Carcharhinus limbatus (Blacktip shark)
(Valenciennes, in Müller & Henle, 1839)
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Carcharhinus limbatus (Blacktip shark) [Illustration
by Ann Hecht ©]
A stout grey shark with a long narrow pointed
snout, high 1st dorsal fin, narrow-cusped erect upper teeth, long
gill slits, no interdorsal ridge, and often abruptly black fin tips.
White on underside, adults may lack black tips.
To 2.6 m TL.
East and southwest coast, Cape Point to Mozambique; circumtropical.
Close inshore in shallow bays and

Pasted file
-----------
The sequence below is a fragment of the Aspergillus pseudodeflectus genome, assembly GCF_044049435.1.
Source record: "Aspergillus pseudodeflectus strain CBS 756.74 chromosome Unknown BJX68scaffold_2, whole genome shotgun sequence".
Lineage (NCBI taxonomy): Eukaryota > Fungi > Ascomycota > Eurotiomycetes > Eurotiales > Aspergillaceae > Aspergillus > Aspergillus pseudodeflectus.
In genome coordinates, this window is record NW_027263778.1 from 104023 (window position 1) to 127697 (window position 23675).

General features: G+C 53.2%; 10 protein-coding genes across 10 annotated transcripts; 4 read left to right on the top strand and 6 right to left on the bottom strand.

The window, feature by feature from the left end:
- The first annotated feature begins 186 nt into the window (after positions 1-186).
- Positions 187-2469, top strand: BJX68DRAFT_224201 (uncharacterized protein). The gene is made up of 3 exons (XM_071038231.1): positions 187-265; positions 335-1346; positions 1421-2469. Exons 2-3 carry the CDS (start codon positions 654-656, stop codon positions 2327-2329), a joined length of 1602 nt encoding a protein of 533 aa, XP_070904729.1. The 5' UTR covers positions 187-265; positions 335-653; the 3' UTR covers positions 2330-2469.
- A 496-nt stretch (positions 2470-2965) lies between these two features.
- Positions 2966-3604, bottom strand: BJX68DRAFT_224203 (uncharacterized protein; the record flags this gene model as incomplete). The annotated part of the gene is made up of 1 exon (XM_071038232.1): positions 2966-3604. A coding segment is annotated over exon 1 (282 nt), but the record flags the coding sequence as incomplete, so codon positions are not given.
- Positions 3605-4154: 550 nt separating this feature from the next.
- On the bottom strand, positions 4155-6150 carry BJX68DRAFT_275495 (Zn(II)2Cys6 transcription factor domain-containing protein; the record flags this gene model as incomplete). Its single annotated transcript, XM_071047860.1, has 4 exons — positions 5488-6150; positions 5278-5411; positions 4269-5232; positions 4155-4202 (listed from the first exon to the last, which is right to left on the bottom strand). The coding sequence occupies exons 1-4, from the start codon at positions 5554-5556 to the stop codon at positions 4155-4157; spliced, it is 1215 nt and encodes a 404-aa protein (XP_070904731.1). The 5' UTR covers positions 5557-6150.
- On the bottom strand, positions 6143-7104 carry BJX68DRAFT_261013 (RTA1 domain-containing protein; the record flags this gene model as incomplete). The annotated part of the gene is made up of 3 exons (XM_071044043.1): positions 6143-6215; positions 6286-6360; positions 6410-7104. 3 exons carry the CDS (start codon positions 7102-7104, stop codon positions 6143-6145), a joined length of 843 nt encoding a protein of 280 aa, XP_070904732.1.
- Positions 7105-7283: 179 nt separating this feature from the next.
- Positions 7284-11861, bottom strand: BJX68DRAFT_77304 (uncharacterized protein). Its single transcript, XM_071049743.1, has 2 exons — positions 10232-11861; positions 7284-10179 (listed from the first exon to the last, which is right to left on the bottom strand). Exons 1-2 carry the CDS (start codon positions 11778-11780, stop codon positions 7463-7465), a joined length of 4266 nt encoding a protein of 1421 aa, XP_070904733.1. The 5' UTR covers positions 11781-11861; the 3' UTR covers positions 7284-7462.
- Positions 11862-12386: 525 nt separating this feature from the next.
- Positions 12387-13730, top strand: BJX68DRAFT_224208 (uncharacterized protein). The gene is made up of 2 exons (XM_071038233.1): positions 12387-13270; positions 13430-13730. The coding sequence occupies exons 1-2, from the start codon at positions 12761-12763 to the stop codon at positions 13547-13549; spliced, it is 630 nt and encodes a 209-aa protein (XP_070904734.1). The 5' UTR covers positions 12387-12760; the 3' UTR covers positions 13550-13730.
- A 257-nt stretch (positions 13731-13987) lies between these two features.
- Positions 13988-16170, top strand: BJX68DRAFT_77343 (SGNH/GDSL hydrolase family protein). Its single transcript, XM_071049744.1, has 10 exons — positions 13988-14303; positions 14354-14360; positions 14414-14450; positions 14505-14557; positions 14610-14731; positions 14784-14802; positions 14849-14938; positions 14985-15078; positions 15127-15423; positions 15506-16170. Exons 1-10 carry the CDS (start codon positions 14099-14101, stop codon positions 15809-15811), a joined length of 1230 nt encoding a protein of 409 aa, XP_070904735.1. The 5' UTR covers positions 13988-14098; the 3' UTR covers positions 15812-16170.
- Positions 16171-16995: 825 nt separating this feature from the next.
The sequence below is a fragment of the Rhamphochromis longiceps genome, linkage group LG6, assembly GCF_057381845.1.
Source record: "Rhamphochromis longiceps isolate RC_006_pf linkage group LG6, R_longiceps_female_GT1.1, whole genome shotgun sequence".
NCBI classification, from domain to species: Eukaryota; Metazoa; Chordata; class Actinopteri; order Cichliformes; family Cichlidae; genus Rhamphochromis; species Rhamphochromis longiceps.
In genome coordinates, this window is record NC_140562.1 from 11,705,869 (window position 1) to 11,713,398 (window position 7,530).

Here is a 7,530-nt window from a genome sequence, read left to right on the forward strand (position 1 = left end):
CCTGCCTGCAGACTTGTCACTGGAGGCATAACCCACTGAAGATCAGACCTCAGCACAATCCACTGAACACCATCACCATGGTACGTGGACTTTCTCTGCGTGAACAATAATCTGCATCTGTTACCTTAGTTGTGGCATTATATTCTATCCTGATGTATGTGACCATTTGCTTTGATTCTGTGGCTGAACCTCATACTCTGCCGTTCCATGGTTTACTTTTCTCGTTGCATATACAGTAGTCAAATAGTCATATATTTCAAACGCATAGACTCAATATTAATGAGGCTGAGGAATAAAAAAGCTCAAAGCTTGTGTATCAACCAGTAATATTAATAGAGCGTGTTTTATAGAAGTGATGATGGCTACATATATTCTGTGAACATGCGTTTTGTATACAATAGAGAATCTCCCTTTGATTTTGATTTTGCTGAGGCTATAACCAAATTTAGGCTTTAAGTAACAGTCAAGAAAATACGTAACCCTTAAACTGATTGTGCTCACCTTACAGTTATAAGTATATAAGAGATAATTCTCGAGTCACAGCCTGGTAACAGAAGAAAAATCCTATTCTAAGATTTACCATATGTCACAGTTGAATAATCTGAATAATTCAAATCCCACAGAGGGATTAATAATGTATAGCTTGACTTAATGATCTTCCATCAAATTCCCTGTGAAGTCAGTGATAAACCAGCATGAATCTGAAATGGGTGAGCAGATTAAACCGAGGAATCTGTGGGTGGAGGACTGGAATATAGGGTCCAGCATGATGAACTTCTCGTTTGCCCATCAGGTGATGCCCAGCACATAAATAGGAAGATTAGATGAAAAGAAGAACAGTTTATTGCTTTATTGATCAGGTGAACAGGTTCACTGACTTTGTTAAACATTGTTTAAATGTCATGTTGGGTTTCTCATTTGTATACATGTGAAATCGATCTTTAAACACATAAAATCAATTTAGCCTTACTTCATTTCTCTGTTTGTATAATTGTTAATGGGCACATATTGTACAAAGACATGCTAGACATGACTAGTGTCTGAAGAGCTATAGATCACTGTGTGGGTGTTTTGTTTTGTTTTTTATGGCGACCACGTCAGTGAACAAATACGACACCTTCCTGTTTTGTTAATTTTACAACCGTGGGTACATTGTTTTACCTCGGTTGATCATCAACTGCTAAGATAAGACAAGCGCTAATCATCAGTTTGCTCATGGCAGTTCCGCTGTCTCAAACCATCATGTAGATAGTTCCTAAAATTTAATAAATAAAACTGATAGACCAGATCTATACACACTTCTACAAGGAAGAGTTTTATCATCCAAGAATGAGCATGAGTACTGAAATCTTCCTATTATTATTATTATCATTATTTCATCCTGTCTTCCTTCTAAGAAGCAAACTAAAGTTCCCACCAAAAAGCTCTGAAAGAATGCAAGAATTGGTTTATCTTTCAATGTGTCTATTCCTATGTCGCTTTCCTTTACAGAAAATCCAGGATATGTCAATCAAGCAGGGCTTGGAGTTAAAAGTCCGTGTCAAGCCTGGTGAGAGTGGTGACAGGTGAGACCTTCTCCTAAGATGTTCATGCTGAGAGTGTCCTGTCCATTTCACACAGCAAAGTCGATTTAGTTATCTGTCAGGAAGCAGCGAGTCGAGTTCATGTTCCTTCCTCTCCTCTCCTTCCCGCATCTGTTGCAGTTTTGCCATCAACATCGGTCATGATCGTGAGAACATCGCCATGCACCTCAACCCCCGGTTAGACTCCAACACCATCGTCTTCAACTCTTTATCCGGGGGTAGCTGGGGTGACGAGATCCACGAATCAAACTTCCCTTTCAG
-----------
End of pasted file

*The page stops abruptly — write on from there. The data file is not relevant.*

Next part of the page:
estuaries, down to about 30 m.
Common off Natal but ranging
to the Cape coast in summer. Bears 1 to 10 young. Feeds mostly on
pelagic and demersal bony fish including Spanish mackerel, grunters,
sea bream, kob, ladyfish, and sole, also small sharks and rays,
cuttlefish, and rock lobsters.
Sometimes harasses spearfishing divers and steals their catches. It is commonly caught
by anglers in Natal, and in the shark nets.